The video Web site sure is hot enough. With user-contributed video encompassing almost everything that has ever been committed to film and video tape, the site has become the go-to spot on the Web for a quick video fix. From grade school kids practicing their light saber techniques to local bands kicking out the jams, YouTube has it all.

And that’s the problem. Due to its diligent user base, YouTube has clips aplenty, with most of those clips representing individual copyright violations. Concert clips, music videos, TV segments and movie footage are some of the most popular items found on YouTube, yet most items are clearly infringing on someone’s copyright.

How does YouTube handle it? After all, with the entertainment industry screaming about copyright infringements on the Internet, it’s hard to imagine any Web site could exist as long as YouTube has (since early 2005) without feeling infringement heat from intellectual property attorneys. Although YouTube is facing legal action from a television reporter who claims the site violated his copyright when someone uploaded one of his televised reports, infringement suits against the video site are rare. That is, so far.

YouTube’s standard defense is that it is merely a service provider, and that it will remove any copyrighted material once it is notified by the content’s owner. The most notable example of this is when the site removed a clip of a “Saturday Night Live” sketch after complaints from NBC. However, the entertainment industry is in a quandary about YouTube. While movie, music and film execs aren’t all that thrilled about what they see on the site, they can’t help but notice its popularity, second only to MySpace in recent Internet success stories.

During a Merrill Lynch Media & Entertainment conference in Pasadena, Calif., Universal Music Group Chief Executive Doug Morris indicated that the label might be on the verge of taking legal action against social networking sites such as MySpace or user-contributed video sites like YouTube.

“We believe these new businesses are copyright infringers and owe us tens of millions of dollars,” said Universal’s top music man. “How we deal with these companies will be revealed shortly.”

Actually, how Universal deals with such sites may depend on what happens in the conference room. Published reports indicate that the record label, along with Sony BMG, is pursuing some kind of an arrangement with YouTube. Depending on how negotiations turn out, Universal will either attempt to sue the pants off of the video site or sing its praises. It’s just a matter of time.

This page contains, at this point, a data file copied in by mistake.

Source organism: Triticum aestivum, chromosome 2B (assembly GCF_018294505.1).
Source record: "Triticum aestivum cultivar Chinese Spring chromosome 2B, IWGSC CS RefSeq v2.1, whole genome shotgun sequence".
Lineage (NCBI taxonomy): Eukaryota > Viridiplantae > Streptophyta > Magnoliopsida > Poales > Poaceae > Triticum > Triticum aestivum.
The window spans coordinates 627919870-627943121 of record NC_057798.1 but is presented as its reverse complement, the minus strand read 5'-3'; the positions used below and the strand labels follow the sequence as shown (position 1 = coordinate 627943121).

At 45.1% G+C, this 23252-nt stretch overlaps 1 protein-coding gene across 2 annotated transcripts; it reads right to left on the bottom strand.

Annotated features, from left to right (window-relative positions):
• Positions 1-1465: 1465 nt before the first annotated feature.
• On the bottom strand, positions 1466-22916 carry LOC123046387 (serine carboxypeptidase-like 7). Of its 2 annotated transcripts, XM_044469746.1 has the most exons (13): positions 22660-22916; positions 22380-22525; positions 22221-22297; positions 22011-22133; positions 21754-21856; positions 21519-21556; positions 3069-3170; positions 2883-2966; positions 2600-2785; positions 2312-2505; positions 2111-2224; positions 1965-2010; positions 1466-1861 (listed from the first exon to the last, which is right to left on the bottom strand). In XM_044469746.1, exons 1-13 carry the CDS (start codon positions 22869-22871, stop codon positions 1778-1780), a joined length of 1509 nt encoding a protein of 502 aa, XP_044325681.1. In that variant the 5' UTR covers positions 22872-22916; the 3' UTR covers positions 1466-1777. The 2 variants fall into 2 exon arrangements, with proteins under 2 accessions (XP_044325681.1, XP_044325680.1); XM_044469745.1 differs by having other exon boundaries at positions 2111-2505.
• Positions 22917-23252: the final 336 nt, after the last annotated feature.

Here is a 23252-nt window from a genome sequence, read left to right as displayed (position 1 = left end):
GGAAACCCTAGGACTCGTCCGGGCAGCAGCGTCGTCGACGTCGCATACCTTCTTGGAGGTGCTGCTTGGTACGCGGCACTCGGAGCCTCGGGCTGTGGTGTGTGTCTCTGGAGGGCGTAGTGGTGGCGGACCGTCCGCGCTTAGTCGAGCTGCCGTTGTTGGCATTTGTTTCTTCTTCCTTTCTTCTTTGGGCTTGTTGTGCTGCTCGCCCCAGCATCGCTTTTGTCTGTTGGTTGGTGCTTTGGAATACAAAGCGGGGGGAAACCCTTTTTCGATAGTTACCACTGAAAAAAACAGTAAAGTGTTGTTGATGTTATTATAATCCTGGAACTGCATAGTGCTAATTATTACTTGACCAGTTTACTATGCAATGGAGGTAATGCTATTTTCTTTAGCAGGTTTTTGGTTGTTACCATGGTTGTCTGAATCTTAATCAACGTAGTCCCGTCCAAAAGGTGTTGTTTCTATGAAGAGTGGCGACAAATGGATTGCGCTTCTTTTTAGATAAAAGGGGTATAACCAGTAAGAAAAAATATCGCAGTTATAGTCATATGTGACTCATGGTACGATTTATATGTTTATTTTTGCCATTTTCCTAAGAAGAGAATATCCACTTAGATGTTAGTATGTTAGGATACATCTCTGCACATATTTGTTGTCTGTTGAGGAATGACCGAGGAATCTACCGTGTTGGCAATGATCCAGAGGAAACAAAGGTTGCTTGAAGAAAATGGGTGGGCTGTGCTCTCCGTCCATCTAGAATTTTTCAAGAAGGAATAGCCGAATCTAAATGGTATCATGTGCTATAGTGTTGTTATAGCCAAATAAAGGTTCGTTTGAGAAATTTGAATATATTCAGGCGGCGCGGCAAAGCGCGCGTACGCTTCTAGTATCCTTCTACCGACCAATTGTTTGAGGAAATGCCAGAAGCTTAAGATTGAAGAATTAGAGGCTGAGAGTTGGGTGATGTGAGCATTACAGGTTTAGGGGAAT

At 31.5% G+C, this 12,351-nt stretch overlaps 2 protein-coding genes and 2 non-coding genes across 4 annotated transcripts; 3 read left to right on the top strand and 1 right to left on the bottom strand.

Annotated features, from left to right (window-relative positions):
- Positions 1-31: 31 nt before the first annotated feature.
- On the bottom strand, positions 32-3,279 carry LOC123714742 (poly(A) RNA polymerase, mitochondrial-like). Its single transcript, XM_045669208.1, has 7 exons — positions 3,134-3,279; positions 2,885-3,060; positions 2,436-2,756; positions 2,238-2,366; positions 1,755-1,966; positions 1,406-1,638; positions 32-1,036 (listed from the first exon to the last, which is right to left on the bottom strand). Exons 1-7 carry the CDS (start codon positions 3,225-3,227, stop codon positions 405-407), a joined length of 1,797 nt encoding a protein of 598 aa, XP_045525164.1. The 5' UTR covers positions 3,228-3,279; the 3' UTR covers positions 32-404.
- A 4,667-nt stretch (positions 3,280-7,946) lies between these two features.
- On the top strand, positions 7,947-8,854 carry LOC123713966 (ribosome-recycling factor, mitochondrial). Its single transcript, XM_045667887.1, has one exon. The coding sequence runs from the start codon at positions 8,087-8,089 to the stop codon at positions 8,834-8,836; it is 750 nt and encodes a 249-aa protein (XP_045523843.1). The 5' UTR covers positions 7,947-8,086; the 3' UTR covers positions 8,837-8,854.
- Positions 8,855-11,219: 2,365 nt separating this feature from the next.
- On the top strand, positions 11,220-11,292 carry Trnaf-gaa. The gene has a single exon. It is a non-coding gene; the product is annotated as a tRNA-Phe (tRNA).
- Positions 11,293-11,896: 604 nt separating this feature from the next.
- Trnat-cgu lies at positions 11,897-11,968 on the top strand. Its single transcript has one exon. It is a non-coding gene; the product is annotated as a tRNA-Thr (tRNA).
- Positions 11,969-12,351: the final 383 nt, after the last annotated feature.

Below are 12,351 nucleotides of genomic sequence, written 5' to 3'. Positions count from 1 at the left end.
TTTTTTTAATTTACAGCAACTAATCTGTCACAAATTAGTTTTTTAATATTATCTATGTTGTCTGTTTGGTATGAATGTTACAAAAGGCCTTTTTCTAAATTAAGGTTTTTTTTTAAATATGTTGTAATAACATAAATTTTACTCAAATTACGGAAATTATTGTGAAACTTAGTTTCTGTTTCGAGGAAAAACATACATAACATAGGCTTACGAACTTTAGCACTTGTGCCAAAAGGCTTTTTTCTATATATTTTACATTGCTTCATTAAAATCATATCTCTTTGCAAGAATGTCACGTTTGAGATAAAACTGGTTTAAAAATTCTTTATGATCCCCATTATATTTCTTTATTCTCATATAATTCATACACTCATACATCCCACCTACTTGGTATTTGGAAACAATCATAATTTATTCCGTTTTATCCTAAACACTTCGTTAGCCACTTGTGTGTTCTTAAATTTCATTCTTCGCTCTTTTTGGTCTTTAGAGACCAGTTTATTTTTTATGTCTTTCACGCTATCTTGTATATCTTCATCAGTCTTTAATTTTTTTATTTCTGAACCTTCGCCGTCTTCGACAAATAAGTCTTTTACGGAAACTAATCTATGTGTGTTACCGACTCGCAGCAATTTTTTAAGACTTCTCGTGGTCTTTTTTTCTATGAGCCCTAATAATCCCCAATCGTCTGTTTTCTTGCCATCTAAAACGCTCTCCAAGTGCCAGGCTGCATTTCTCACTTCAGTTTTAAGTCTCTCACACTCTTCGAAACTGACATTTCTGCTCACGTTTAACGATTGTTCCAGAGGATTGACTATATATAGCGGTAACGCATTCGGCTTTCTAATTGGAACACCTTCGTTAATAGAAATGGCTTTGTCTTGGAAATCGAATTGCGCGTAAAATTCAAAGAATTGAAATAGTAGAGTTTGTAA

But while Universal mulls over what to do with YouTube, another major media company has already come to terms with the video upstart. Warner Music Group recently struck a deal to distribute music videos, artist interviews, original programming and other content through the Web site. The agreement also gives YouTube users the ability to incorporate WMG content into their own videos. Legally, that is.

The WMG / YouTube agreement is being hyped as the first of its kind between a major media company and a user-generated content site. But you can bet it won’t be the last.

The entertainment industry realizes there is more to gain from working with sites such as YouTube than against them, and other companies have already launched, or will launch, similar sites. Yahoo has Yahoo Video, and Microsoft recently launched a beta test of its own version of YouTube, called Soapbox On MSN.

And there are other companies working with YouTube. Cingular Wireless recently announced it will sponsor a “battle of the bands” on YouTube and will shell out a considerable amount of cash for a competition involving local, unsigned bands submitting their own videos.

But is there money in showing user-provided videos? While immensely popular, YouTube has yet to make a profit. In fact, the site has reportedly been subsisting on a combination of credit card debt and $11.5 million in venture capital. Some watchers are speculating that the company might have to bring in more investors or seek a buyer that can figure out how to change red ink to black.

In the meantime, YouTube continues to serve up more than 100 million videos per day, proving that there is definitely an audience for a video vault consisting of everything and anything. Wouldn’t be ironic if, when you consider the millions upon millions of dollars media companies spend to attract viewers for their TV programs and movies, the only thing people really want is to see is some kid practicing his light saber moves in a garage?